Restricted, repetitive behaviors, interests, or activities
I have a number of what I would put into the category of restricted behaviors, but people around me are not likely to notice many of these. For example, I wear clothes with specific textures. Finding undergarments that don't make me insane is a chore, but luckily more and more companies are making this process easier. Another thing that I struggle with and avoid like a plague is showers and rain. I'd rather you dump a bucket of nails on me. Now I have found alternative ways to clean myself but hygiene has always been a struggle for me. For example, I struggle to brush my teeth without vomiting. I have some unwritten rules with my husband to avoid touching the nape of my neck due to sensory overload. I also avoid foods with squishy textures. There are probably other things I avoid or restrict, but they aren't coming to me at the moment.

Now for repetitive behaviors. I've talked about a few of my stims in past blogs, but these are likely the behaviors you might notice. I stim and pick at my knuckle. The same knuckle has a tendon that I like to move over the knuckle bone. I also pick at my eyebrow and twiddle my fingers around my eye. When I was very young, I sucked my thumb and would pet my eyebrow and smell the crook of my elbow. I did this well into my teenage years until I replaced this behavior with knuckle and eyebrow picking. When I was young I had a lot of echolalia habits. Which basically means repeating words, phrases, or sounds. For example, I used to make the "whooing" noise of a pigeon, and I'm finding it difficult not to right now. I still participate in a lot of echolalia in my head. This is one of my masked features I may work to unmask more in the future. But if you've ever heard me say "there's a song for everything" you may have experienced this repetitive behavior. I hear a word, and immediately associate it with a song and begin singing the song or a short phrase of the song. While I have learned to do this mostly in my head, those close to me have likely heard this out loud.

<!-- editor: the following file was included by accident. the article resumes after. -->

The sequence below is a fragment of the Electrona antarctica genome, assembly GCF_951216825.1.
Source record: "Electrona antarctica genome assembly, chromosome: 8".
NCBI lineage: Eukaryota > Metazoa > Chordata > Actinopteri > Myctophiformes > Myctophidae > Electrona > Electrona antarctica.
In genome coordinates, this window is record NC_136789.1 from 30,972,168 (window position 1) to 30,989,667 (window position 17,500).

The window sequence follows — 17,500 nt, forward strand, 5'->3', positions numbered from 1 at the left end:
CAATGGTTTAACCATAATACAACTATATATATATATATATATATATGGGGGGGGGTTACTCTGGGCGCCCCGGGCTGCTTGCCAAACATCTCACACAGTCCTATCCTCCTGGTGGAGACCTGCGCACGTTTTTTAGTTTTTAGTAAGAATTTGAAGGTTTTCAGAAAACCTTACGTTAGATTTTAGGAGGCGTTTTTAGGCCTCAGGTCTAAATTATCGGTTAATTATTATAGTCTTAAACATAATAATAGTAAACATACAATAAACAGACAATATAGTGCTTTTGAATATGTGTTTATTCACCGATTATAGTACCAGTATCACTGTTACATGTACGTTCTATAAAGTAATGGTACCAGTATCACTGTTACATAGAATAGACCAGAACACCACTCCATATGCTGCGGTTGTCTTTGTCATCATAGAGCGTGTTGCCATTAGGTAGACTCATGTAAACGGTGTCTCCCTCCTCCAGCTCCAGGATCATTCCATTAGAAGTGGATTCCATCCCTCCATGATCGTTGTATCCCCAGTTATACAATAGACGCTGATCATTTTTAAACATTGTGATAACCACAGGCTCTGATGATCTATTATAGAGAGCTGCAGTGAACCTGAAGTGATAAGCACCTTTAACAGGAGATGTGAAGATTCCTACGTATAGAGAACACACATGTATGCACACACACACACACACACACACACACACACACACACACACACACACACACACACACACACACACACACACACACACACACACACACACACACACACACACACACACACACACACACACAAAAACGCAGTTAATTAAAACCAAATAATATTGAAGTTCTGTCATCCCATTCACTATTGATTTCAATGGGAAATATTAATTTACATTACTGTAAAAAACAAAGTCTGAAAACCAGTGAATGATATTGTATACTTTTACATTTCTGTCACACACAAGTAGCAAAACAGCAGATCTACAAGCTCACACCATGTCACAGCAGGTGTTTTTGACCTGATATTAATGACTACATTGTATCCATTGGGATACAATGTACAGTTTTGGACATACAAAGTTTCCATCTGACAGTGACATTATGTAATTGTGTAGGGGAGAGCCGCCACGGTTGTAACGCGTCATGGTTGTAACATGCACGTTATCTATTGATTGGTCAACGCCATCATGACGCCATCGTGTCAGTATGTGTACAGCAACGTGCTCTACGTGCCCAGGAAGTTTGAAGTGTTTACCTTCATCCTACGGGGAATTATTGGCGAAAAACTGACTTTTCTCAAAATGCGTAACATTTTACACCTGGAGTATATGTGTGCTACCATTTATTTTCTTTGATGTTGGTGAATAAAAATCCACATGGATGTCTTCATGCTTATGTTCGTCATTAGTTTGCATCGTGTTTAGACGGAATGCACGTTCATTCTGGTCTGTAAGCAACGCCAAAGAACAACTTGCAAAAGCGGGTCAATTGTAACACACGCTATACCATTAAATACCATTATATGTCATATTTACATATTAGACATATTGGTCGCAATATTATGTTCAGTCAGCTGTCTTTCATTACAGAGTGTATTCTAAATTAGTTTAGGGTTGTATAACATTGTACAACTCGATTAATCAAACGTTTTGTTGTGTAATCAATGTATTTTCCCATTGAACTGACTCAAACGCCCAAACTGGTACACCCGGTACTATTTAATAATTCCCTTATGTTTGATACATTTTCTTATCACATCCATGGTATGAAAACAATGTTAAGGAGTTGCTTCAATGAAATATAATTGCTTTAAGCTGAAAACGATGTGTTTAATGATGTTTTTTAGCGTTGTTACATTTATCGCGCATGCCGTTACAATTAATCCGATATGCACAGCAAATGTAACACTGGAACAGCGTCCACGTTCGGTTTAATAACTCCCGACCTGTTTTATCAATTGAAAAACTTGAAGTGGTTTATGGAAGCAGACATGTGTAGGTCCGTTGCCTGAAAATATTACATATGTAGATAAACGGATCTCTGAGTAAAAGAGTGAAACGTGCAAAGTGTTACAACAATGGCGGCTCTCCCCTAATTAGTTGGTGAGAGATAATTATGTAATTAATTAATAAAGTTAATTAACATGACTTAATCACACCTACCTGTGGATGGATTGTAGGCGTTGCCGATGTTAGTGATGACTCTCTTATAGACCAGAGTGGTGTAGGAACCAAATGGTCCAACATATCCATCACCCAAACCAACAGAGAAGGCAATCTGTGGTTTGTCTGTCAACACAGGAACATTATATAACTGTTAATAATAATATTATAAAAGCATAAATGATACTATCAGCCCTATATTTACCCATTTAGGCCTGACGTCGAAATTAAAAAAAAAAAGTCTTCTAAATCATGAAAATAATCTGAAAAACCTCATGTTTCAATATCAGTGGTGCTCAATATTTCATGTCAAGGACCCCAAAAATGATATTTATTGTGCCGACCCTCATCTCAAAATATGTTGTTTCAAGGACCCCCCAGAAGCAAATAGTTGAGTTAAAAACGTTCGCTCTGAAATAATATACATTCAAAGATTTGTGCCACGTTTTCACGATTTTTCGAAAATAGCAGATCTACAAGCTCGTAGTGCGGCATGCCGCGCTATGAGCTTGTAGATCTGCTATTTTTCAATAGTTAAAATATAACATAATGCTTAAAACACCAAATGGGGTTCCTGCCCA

While this list is not a comprehensive list of my symptoms or struggles, it is likely a huge contribution to my diagnosis. My next blog will be a continuation of this topic, but instead of explaining all the bad things, I am going to explain all the good things. So be sure to like and follow if you are not already.

To keep this blog from becoming a novel of my autistic symptoms, I want to conclude with a graphic from to show my own self-interpretation of where I am at on the Autism spectrum. Good chance this diagram has lots of words that you may not understand, and that's ok. I'll be exploring these categories more in future blogs. The black dots I have added are my self-interpretation of where I "stand" in each category. Dots closer to the inside are areas where I experience the skill or are "hyper" sensitive. Dots closer to the outside are areas where I don't experience, lack the skill, or are "hypo" sensitive. 

A picture of a color wheel that reads the Autism Spectrum. With lots of text around the image describing symptoms related to the autism spectrum. I have placed black dots on the color wheel where I identify.
The Autism Spectrum with my interpretation in the black dots

Bottom line, if you've got specific questions, I encourage you to ask questions or reach out. And remember that because I identify in one color range, doesn't mean the next autistic person you meet will identify in the same colors. Also remember, that not all symptoms or characteristics of autism are visible. So, please eliminate the phrase "but you don't look autistic" or "but you don't seem autistic" from your vocabulary.